Melegalenuu Ah Sam recieved an award at the inaugural Tautai o le Gagana Language Champion Honours.
Mangere College Deputy Principal Melegalenuu Ah Sam (pictured) promotes Gagana Samoa in all she does.
At school, the recent recipient of an inaugural Tautai o le Gagana Language Champion Honours Awards says she encourages students to speak Samoan in and out of the classroom.
“I encourage teachers to speak a few words in Samoan each week not just Samoa Language Week, and our school library has lots of books written in Samoan for students to read and find out about Samoa,” Melegalenuu says.
The Language Champion Honours is part of the Ministry for Pacific Peoples (MPP) new initiative it is implementing this year for the Pacific Language Weeks series.
These prestigious awards recognise the many years people have invested into their language and culture, and into the vibrant Samoan community of Aotearoa.
Born and raised in Samoa, Melegalenuu moved to Christchurch when she was awarded a New Zealand Scholarship.
She attended the University of Canterbury before moving onto Teacher’s College.
“After that, I went back to Samoa to serve my bond, and taught Commerce subjects at Samoa College and then Church College of Western Samoa.
“I got married and returned to New Zealand with my husband and my daughter, and began teaching at Nga Tapuwae College, Auckland for a very short time, then to Otahuhu College, then to Mangere College where I am still teaching now.”
Speaking Samoan has always been spoken in Melegalenuu’s household, without question.
“When I was growing up in Samoa, I attended Samoa College where students were encouraged to speak English instead of Samoan.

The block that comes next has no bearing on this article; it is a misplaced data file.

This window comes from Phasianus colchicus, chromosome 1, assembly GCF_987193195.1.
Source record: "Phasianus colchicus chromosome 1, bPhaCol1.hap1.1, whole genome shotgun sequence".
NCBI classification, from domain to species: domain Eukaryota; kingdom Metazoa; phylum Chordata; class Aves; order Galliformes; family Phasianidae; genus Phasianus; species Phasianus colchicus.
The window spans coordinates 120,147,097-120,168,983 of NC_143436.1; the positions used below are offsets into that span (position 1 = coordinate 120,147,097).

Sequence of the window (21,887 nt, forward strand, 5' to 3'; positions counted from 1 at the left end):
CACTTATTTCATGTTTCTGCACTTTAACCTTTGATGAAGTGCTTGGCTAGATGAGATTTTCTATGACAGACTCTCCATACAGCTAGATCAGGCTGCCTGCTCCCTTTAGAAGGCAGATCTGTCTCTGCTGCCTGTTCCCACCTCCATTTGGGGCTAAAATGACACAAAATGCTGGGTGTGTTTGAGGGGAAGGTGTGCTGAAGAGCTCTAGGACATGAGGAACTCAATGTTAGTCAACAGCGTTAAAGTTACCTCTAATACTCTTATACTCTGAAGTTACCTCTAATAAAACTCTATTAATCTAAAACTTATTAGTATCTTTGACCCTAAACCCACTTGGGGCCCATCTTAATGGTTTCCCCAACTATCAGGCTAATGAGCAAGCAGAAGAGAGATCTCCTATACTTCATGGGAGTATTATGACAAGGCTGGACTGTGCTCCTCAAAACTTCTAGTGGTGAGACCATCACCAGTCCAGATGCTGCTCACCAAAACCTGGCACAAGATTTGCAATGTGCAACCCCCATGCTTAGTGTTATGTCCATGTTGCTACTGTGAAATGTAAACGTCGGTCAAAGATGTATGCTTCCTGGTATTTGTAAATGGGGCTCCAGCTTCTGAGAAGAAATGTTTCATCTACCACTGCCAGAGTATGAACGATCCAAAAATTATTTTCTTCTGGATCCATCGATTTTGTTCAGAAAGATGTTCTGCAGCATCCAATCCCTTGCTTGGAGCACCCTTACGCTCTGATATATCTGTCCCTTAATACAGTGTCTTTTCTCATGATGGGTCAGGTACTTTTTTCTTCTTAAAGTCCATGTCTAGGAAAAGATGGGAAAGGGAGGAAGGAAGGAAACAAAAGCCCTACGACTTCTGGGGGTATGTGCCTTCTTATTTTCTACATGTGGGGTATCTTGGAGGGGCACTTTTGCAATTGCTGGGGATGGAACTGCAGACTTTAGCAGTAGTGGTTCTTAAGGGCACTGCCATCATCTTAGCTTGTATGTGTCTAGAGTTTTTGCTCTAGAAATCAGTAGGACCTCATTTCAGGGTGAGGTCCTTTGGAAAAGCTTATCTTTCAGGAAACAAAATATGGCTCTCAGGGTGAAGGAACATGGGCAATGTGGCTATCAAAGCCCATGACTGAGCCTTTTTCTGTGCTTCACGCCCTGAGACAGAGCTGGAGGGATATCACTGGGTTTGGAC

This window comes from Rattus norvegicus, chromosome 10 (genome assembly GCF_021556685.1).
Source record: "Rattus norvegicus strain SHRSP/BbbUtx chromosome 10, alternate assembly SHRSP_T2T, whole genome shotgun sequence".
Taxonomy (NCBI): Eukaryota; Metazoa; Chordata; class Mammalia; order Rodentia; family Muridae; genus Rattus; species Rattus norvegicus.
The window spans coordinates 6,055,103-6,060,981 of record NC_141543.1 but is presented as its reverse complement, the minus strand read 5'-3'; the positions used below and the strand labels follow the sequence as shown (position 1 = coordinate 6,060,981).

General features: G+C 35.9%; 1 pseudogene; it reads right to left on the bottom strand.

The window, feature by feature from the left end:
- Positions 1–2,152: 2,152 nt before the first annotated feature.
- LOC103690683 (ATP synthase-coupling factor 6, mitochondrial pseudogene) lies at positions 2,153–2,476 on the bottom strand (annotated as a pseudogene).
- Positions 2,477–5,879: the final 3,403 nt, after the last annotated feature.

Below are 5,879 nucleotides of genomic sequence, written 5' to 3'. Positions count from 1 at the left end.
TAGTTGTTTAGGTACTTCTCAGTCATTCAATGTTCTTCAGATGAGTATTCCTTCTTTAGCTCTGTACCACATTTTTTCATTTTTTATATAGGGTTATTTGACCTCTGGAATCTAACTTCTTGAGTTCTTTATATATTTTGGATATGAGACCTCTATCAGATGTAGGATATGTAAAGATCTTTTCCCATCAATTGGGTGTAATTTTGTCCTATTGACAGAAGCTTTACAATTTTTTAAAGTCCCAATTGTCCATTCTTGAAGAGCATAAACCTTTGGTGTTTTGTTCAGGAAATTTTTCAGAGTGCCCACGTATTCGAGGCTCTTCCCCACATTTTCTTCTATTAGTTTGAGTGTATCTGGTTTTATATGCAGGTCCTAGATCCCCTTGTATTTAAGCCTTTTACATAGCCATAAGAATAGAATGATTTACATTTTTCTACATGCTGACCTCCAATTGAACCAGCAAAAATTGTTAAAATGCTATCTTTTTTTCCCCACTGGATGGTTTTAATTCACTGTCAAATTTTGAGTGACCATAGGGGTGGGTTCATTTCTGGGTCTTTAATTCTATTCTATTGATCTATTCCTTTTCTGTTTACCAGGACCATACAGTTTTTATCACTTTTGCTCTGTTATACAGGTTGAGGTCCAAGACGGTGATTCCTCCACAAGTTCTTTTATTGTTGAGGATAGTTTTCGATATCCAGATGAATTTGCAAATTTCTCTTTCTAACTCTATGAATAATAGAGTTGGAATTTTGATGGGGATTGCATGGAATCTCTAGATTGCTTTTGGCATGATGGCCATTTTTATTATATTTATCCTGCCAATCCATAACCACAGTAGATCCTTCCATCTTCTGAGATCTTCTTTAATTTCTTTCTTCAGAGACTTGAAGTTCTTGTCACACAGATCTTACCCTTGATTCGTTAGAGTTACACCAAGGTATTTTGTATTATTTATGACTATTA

“There were consequences if you spoke Samoan, but it did not deter me from speaking Samoan around the school.”
When she moved to New Zealand, Melegalenuu promised she would teach her children Gagana Samoa so they could be proud of her identity.
“In our home, the only language spoken is Samoan - my husband and I are firm in our belief we are our daughters’ first teachers so we must teach and encourage our daughters to speak Samoan.
“We have made it a rule in our home there was to be no English language spoken except Samoan - I wanted to endorse the belief that if you are fluent in your first language then you can pick up another language easily.”
Melegalenuu and her husband have been blessed with their first grandchild this year, and the family will continue the tradition of speaking Samoan to the new addition.
Driving Melegalenuu to nurture and sustain Gagana Samoa is the sense of identity, faasinomaga and belonging she has from speaking it.
“This faasinomaga is in my heart, mind and my soul.
“My language connects me to my land, which lends substance to the Samoan saying, ‘o le tama o le ele’ele’, which means ‘man of the soil’.
“My language allows me to have a close relationship with my God, and it defines my ‘va fealoaloa’i (relationships) and tua’oi (boundaries) between myself and others.”
Language defines who Melegalenuu is, what she does, and what she believes in, she adds.
The recent award she won reflects how Gagana Samoa has progressed from its humble beginnings to where it is now, Melegalenuu explains.
“It is the work of so many people that worked so hard for Gagana Samoa to be recognised as an academic subject at secondary and tertiary level.
“It is also an award for my beloved parents, Toalepaialii Toeolesulusulu Posesione and Osooso Ieremia Salesa, who instilled in my growing up the importance of faasinomaga.”
She also thanks her two daughters Joanne-Lufi and Josephina Lomialagi, and her husband Ulugia Tapuala Lote Ah Sam, for his tofa faa-le-Atua (God’s wisdom) always.
“I will continue to speak, sing, dance and praise my Gagana Samoa as long as I live.”
Fa’atili Iosua Esera, Sala Pafitimai Dr Faasaulala Tagoilelagi-Leota, and Youth category winners Ben Lui and Sesilia Faletoi also received Language Champion Honours at the conclusion of Samoa Language Week 2021.